Music festivals are multiplying quickly in Florida these days. There's a new upstart joining their ranks this very weekend, but the inaugural Florida Is Loud event aims to fuck with your preconceptions of what a "fest" is and can be, both sonically and logistically.
Grassroots-organized and free of cynical branding or even more cynical curation strategies, FIL aims to show off all the various hues of Florida's heavy underground (which is going pretty strong at this moment), from the unhinged punk of Nunhex, to Worsen's blackened d-beat, to sludge fuckers Holly Hunt; representing the City Beautiful, you've got Autarx, Burn to Learn, Acid Baptism, Ad Nauseum and Deformed, among so many more. Taking place at Uncle Lou's and Will's Pub over a packed Friday, Saturday and Sunday, with upward of 30 bands playing, Florida Is Loud is somehow being headed up by just one person: metal musician and DIY booker Glenn Ritchey.
Speaking to Ritchey just over a week before the event, he seems almost eerily calm about what he's about to undertake, still approaching the whole event with enthusiasm and the requisite self-deprecation. "Calling Florida Is Loud a fest was mildly tongue-in-cheek," he shrugs. "Frankly, I just wanted to see my friends' bands in one room over one weekend."
What was initially intended as just a long weekend at Uncle Lou's hosting fellow road buddies and noise-mongers whose paths Ritchey had crossed playing in either Ad Nauseum, Wrapped in Pale or Deformed quickly grew into something much bigger. Ritchey marvels, "I underestimated Florida's interconnectivity. ... I had my initial list and started contacting people I knew about the idea of the fest. Before I knew it, I was being contacted by bands that weren't in my immediate network. It was a snowball effect." These grassroots connections not only led to a phalanx of Florida's finest agreeing to play, but Nashville grinders Yautja and hotly tipped hardcore band Knife Hits signed on too. This is big.
Ritchey is quick to acknowledge assistance received as the fest expanded out to Will's Pub for a Saturday night show. "Peter Olen of Endoxa Booking has been very helpful with some crucial things, such as booking Will's Pub, getting the pre-sale tickets in motion and offering advice on how to operate something of this magnitude." It's refreshing to see continued collaboration and resource sharing on the DIY show promotion level. Ritchey credits the DIY mindset as instrumental in all of his various creative endeavors: "There's a sense of urgency and purposefulness rooted in the DIY creative mindset that I have a deep admiration for. I believe that the DIY attitude helps an individual to grow creatively, and personally."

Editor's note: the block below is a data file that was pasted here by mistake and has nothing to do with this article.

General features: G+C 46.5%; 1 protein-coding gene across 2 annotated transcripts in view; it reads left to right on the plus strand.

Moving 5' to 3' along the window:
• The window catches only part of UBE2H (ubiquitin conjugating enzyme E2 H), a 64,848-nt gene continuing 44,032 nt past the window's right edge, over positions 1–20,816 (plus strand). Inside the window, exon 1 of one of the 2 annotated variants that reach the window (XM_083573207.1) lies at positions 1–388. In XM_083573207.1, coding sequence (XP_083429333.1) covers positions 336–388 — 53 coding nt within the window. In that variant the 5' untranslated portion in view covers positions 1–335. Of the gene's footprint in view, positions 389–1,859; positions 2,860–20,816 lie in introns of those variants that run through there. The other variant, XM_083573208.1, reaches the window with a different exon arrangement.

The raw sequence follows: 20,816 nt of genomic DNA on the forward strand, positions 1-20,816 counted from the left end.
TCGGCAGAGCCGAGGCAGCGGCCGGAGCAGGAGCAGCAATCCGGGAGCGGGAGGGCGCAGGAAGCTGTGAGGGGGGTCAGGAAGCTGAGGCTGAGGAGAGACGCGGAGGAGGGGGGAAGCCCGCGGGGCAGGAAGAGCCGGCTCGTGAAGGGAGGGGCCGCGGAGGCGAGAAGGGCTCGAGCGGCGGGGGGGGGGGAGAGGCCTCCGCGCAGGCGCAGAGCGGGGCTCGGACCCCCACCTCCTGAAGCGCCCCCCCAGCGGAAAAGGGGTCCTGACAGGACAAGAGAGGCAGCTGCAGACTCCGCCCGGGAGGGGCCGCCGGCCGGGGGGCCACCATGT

With no precedent for this particular event to look back to, it's heartening to see everyone involved – promoters, bands, fans – ready to take a leap of faith on something completely new, especially when the very concept of a festival can have negative baggage in the underground: too big, too corporate.
Ritchey agrees, "I'm not much of a festival person to begin with. I have a deep appreciation for the idea of music festivals [but] ... I don't really enjoy standing around for hours at a time in crowds." And though we feel weird even pointing this out, Ritchey's summation of his ultimate motivations for this event is definitely in keeping with the spirit of the holiday season. "There are bands on this who are playing their first show, coming home to see old friends, and even playing Orlando for the first time," he enthuses. "That idea is all the inspiration I needed, really."
When asked for some recommendations for weekend viewing, Ritchey heaps praise on the hazy electro-pop of Harsh Radish and the debuting "grindcore supergroup" Petrichor, before stating, "In my opinion [all of] these bands are some of the best that the state has to offer, past and present."
See you next year? Ritchey is oddly optimistic for someone who titled a song "Futile Noise": "I don't think it's absurd to think that this could happen again next year."